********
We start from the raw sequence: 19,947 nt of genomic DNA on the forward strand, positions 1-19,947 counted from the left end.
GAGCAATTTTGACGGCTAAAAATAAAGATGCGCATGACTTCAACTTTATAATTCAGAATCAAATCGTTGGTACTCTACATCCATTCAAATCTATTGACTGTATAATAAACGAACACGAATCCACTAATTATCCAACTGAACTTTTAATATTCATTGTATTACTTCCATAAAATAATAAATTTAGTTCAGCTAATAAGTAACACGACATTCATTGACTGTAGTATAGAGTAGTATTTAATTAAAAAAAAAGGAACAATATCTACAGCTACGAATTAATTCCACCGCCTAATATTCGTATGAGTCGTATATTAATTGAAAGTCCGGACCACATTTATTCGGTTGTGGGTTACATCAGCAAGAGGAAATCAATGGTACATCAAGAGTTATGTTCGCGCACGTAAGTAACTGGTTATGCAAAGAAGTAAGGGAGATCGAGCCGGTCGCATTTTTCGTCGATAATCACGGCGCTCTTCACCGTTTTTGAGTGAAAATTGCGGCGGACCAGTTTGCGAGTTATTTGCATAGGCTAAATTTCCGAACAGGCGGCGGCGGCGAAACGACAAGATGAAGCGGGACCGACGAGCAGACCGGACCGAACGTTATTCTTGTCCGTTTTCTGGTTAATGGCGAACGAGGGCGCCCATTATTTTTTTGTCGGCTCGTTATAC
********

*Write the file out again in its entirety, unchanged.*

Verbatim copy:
We start from the raw sequence: 19,947 nt of genomic DNA on the forward strand, positions 1-19,947 counted from the left end.
GAGCAATTTTGACGGCTAAAAATAAAGATGCGCATGACTTCAACTTTATAATTCAGAATCAAATCGTTGGTACTCTACATCCATTCAAATCTATTGACTGTATAATAAACGAACACGAATCCACTAATTATCCAACTGAACTTTTAATATTCATTGTATTACTTCCATAAAATAATAAATTTAGTTCAGCTAATAAGTAACACGACATTCATTGACTGTAGTATAGAGTAGTATTTAATTAAAAAAAAAGGAACAATATCTACAGCTACGAATTAATTCCACCGCCTAATATTCGTATGAGTCGTATATTAATTGAAAGTCCGGACCACATTTATTCGGTTGTGGGTTACATCAGCAAGAGGAAATCAATGGTACATCAAGAGTTATGTTCGCGCACGTAAGTAACTGGTTATGCAAAGAAGTAAGGGAGATCGAGCCGGTCGCATTTTTCGTCGATAATCACGGCGCTCTTCACCGTTTTTGAGTGAAAATTGCGGCGGACCAGTTTGCGAGTTATTTGCATAGGCTAAATTTCCGAACAGGCGGCGGCGGCGAAACGACAAGATGAAGCGGGACCGACGAGCAGACCGGACCGAACGTTATTCTTGTCCGTTTTCTGGTTAATGGCGAACGAGGGCGCCCATTATTTTTTTGTCGGCTCGTTATAC